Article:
The position in the polls remains much the same as the last time I updated – the Conservatives still have a substantial lead, though one that varies from pollster to pollster due to methodological differences. The figures also remain somewhat artificial given we know that a major event with the potential to transform the political weather (either Brexit going ahead, or Brexit being delayed) is looming upon the horizon. Perhaps the more interesting question is, therefore, what impact is that likely to have on the polls? Or perhaps more to the point, can polls tell us *anything* useful about what impact it would have on the polls?

Most of the polling that has set foot in this rather difficult territory has attempted to shed some light on what will happen if Boris Johnson ends up seeking a delay to Brexit.

Several polls have asked who people would blame if Brexit ended up being delayed, and as a rule they’ve tended to show that people wouldn’t blame Boris Johnson or, at least, that he would not be widely blamed by Conservative supporters or Brexiteers – the voters he needs to keep hold of. YouGov found 39% of people think a delay would be Boris Johnson’s fault to a large or moderate extent, 46% think it would bear little or none of the fault. Among Leave voters only 18% thought Johnson would bear significant blame. A ComRes poll found 34% think Johnson would bear much responsibility for a delay, 33% some responsibility and 22% no responsibility at all. Among leave voters only 19% thought he would bear much responsibility, 35% some, 37% none.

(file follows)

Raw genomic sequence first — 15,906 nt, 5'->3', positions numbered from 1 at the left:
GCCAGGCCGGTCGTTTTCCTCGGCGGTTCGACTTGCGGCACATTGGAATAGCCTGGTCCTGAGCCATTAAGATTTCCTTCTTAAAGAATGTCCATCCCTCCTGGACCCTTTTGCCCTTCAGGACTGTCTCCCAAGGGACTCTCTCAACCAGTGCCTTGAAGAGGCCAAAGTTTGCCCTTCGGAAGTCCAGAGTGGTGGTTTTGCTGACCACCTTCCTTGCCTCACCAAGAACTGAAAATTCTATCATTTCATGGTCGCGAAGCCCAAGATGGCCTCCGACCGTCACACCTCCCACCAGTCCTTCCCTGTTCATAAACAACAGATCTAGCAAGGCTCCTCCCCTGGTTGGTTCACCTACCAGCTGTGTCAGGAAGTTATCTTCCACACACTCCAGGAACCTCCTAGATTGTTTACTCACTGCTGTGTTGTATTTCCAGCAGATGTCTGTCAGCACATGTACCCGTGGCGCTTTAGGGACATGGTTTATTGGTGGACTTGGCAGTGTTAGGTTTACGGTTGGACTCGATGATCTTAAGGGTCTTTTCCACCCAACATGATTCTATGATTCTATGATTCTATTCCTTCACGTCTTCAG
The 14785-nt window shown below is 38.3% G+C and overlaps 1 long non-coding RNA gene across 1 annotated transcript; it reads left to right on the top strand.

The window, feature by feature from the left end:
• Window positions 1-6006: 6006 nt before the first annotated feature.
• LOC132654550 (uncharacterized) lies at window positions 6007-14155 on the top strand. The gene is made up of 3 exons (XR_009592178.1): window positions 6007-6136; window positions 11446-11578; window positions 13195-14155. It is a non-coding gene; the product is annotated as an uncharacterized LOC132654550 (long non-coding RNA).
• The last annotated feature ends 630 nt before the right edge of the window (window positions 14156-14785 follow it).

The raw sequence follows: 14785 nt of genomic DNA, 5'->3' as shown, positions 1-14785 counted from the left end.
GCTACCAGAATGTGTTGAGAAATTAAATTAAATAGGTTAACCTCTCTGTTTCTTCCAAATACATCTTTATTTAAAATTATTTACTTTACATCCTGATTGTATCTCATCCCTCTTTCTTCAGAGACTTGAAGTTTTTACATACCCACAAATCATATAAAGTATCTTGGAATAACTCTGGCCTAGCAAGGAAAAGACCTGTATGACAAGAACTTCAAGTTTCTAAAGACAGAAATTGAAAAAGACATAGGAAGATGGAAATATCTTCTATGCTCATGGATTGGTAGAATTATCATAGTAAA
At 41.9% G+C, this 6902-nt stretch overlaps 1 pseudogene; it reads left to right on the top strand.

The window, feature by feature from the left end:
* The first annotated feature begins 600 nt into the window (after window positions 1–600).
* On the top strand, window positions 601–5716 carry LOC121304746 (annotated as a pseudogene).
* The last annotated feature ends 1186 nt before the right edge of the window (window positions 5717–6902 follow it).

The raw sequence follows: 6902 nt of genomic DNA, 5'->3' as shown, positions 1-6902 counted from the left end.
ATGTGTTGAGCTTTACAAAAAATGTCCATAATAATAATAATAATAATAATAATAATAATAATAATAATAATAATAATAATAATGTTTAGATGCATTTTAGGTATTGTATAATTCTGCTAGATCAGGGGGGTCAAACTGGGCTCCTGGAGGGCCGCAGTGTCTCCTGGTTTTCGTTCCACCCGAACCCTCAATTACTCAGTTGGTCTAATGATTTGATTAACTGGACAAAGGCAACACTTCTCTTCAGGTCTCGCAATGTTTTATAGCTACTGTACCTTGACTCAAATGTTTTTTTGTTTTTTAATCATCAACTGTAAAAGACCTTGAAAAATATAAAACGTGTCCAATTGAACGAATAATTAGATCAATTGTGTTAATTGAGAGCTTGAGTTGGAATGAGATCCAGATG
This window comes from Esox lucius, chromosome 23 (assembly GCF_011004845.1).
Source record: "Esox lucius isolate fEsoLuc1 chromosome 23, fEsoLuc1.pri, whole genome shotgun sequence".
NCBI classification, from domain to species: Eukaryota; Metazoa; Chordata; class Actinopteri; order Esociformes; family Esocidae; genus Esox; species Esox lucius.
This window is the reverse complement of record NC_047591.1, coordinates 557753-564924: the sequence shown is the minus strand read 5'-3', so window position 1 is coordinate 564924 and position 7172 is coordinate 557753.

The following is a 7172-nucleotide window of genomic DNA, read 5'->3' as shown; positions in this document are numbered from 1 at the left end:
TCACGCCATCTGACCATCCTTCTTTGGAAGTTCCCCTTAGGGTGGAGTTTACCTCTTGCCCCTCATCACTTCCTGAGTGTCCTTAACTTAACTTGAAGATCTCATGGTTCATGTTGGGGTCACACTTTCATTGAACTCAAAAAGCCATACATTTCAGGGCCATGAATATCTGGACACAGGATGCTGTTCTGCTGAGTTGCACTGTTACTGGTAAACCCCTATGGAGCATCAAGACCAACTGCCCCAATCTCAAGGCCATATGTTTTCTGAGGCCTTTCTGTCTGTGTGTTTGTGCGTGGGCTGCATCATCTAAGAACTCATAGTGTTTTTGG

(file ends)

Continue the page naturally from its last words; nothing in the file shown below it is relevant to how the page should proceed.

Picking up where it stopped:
However, polls that have asked how people would vote if there was an election after a further delay to Brexit have invariably shown the Conservative party losing support and the Brexit party gaining it (for example, this ComRes poll from last month). A naive reading of that might be these two approaches are contradictory (the ones asking about blame suggest most people wouldn’t blame Boris, the ones asking hypothetical voting intention imply he would pay a heavy cost) – in reality they don’t. Even if most of his supporters wouldn’t blame Boris Johnson for an extension, if 1 in 5 Tories voters blamed him enough to defect to the Brexit party it severely damage the Conservatives’ electoral hopes.